For the afternoon ride I chose the Merida model that’s the closest to my heart, the Reacto. This is the Taiwanese brand’s aero road bike ridden at the highest level of professional racing. The top-of-the-range model is equipped with SRAM eTap AXS 2×12 wireless electronic shifting, and it was there to try out. This was clearly an offer that I simply couldn’t refuse. The frame was great, worthy of the great hype, but the SRAM top-tier gruppo was unfortunately somewhat of a disappointment. And it was not only me who had niggles with the eTap AXS, other colleagues had complains as well. The good news is that the Reacto is also available with the best Shimano components, I believe outfitted with those parts the bike can really shine.
As heavy rain was forecasted for the following day, I decided to take out new Speeder in the evening, just before the test center was closed for the day. It’s evident that Merida has been offering this model for well over a decade, they could draw on plenty of experience when it came to refining and updating the new 2020 version. It’s perfect for the intended application, not that previous models could be faulted in any shape of form. Just as the performance, aesthetics are also spot on in my opinion.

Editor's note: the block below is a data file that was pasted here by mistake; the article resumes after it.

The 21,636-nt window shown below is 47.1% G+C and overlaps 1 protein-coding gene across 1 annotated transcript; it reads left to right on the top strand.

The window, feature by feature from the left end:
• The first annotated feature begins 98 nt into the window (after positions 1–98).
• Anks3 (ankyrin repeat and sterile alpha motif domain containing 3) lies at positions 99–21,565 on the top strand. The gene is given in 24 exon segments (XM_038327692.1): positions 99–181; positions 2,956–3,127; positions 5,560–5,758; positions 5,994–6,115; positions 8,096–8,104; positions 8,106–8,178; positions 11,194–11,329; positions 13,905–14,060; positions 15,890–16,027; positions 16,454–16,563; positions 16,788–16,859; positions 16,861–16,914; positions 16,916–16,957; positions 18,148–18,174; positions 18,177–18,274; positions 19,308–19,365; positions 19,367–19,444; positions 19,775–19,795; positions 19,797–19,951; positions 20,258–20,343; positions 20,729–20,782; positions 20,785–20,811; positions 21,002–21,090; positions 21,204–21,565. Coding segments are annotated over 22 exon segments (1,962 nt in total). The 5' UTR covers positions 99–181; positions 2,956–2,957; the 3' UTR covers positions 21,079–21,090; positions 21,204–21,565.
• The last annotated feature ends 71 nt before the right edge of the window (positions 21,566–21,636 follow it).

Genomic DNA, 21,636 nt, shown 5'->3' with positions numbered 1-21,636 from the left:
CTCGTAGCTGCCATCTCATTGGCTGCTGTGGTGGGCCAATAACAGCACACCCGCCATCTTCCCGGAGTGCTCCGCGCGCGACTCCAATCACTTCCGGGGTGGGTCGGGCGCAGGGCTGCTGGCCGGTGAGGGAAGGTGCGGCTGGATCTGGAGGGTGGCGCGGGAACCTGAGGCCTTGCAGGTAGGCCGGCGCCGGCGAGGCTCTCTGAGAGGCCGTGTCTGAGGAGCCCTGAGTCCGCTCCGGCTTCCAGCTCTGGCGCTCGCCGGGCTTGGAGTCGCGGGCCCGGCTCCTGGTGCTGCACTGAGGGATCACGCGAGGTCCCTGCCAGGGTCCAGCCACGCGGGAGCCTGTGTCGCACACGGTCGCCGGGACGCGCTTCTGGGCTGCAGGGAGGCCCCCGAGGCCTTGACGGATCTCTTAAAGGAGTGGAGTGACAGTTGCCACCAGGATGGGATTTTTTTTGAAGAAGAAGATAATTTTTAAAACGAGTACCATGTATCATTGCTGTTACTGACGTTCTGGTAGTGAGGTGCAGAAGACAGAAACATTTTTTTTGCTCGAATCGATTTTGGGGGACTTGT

As it had been predicted, there was no riding on the menu for the last day. So we just took photos of the bikes. The only good thing the heavy downpour was that all the bikes were present, the complete Merida 2020 range. It’s an awesome sight to see so many hi-end bikes in one place!
While busy with taking the pictures, I spotted Merida’s head of development, Jürgen Falke adjusting the cabling on one of the bikes on display. For one it’s quite unusual to see the “big boss” carrying out such duties, on the other hand manufacturers rarely pay such great attention to details of their test fleet. Nevertheless, it illustrates Merida’s approach to bike design quite well: everything must be perfect, no detail is to be overlooked. This philosophy is what got the Taiwanese brand to where it is in 2020!
You can find the most recent Merida models on the Hungarian distributor’s website.